Shares of U.S. airlines fell on Wednesday, dragging on the broader market, after Southwest Airlines Co announced plans to increase capacity as much as 8 percent in 2015.

Investors tend to be bullish on airline stocks on announcements of capacity cuts, which reduce costs, and shy away from capacity increases, which can put pressure on airline ticket prices if seats are going empty.

Analysts said that investors are worried that capacity increases will hurt Southwest and its rivals.

"Understandably, investors are questioning if this signals the end of the era of industry capacity discipline," Raymond James analyst Savanthi Syth wrote in a research note.

Syth lowered her 2015 and 2016 earnings estimates for Southwest, citing the higher domestic capacity as well as rising fuel prices and lower expectations for U.S. gross domestic product.

The analyst also noted Southwest's expectation for lower passenger unit revenue in the second quarter.

Cowan and Co analyst Helane Becker said a report that American Airlines has vowed to match low airline ticket prices also added to investors' worries.

The NYSE ARCA Airline index was down 4 percent, on track for its worst day since late January. By 11:30 a.m. Minnesota time, trading volume for the sector was almost double its 50-day moving average.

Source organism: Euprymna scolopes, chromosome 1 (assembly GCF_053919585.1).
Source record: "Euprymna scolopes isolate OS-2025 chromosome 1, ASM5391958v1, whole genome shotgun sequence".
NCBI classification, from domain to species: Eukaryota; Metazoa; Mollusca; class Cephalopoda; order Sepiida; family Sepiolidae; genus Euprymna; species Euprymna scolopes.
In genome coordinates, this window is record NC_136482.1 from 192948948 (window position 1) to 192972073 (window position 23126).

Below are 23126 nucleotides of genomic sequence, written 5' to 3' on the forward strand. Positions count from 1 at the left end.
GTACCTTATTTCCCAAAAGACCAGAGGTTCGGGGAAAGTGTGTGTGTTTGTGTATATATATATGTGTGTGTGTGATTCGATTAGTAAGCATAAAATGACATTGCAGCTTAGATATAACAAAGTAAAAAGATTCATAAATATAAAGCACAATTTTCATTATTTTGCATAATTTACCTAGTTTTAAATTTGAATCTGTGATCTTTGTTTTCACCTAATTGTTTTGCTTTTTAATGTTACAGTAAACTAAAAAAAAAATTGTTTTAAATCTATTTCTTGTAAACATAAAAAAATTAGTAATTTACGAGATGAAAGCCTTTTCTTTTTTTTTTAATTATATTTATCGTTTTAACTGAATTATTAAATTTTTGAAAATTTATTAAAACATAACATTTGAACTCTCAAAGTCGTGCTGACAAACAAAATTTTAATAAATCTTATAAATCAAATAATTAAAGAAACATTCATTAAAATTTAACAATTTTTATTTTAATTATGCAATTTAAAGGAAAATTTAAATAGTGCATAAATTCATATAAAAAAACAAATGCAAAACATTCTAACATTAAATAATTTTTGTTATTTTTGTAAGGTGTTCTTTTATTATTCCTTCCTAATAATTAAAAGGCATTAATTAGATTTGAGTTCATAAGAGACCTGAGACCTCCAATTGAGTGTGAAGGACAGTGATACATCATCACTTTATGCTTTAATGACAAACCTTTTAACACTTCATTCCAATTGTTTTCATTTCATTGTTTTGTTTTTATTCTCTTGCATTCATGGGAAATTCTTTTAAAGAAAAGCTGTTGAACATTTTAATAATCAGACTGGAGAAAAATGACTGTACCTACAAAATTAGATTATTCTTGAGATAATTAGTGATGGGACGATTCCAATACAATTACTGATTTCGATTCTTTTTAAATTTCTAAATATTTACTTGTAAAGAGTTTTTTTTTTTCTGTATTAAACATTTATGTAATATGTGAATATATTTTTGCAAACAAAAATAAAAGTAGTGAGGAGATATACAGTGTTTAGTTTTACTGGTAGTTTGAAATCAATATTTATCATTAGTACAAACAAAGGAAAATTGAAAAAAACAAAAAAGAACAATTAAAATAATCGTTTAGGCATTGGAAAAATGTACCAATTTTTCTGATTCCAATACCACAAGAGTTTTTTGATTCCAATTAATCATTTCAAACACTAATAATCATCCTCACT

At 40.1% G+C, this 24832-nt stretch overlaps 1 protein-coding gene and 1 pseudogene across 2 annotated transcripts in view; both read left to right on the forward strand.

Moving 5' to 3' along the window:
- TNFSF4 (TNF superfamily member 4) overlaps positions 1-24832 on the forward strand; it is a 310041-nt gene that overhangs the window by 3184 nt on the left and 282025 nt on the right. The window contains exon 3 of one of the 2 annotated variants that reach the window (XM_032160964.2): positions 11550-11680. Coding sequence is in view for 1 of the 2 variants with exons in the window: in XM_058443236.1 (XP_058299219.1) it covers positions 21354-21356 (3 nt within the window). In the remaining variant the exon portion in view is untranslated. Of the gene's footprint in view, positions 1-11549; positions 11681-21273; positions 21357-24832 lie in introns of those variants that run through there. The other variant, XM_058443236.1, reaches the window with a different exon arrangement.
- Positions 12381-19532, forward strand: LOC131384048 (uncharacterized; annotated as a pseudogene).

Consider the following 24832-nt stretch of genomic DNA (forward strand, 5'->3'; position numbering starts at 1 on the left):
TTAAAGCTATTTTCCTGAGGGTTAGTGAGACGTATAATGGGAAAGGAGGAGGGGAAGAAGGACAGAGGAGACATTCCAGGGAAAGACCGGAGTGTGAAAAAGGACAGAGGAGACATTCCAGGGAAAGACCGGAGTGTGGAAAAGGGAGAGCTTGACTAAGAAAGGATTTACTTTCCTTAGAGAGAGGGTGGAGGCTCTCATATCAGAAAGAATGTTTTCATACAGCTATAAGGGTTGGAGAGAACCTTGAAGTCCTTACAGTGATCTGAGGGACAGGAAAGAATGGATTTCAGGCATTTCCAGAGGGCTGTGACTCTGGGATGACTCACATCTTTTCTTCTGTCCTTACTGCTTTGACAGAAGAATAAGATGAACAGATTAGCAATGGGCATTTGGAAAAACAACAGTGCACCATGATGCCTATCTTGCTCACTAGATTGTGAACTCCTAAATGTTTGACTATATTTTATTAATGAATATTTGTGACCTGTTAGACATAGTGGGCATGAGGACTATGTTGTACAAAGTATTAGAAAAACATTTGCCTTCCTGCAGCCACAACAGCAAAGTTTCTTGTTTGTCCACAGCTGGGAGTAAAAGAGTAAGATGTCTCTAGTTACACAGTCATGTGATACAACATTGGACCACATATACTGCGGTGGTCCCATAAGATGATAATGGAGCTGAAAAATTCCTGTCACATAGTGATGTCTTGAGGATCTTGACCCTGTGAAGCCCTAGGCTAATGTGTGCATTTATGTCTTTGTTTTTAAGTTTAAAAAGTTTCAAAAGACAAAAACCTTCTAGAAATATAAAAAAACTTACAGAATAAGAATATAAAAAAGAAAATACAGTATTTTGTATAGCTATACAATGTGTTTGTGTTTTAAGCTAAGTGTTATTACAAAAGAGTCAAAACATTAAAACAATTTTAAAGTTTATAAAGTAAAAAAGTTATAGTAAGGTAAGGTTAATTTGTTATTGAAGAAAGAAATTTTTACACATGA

Southwest shares led the decline with a 7.7 percent drop, marking their worst day since Oct. 3, 2011. Trading was brisk, with about almost three times its 10-day average volume by 12:35

Order flow in Southwest Airlines' options was bearish, with puts volume at 30,000, or 29 times expected, according to Trade Alert data.

United Continental Holdings Inc. shares were off 7.1 percent, also in heavy trading, and Delta Air Lines Inc.  was down 5.1 percent.

American Airlines Group Inc shares fell 6.9 percent, while Skywest Inc was down 5.3 percent.         

JetBlue Airways Corp fell 5.9 percent, Spirit Airlines was off 6.5 percent, and Hawaiian Holdings Inc
 was down 4.9 percent.
The Standard & Poor's Industrial sector weighed the most on the S&P 500 benchmark index, with airlines the worst percentage losers.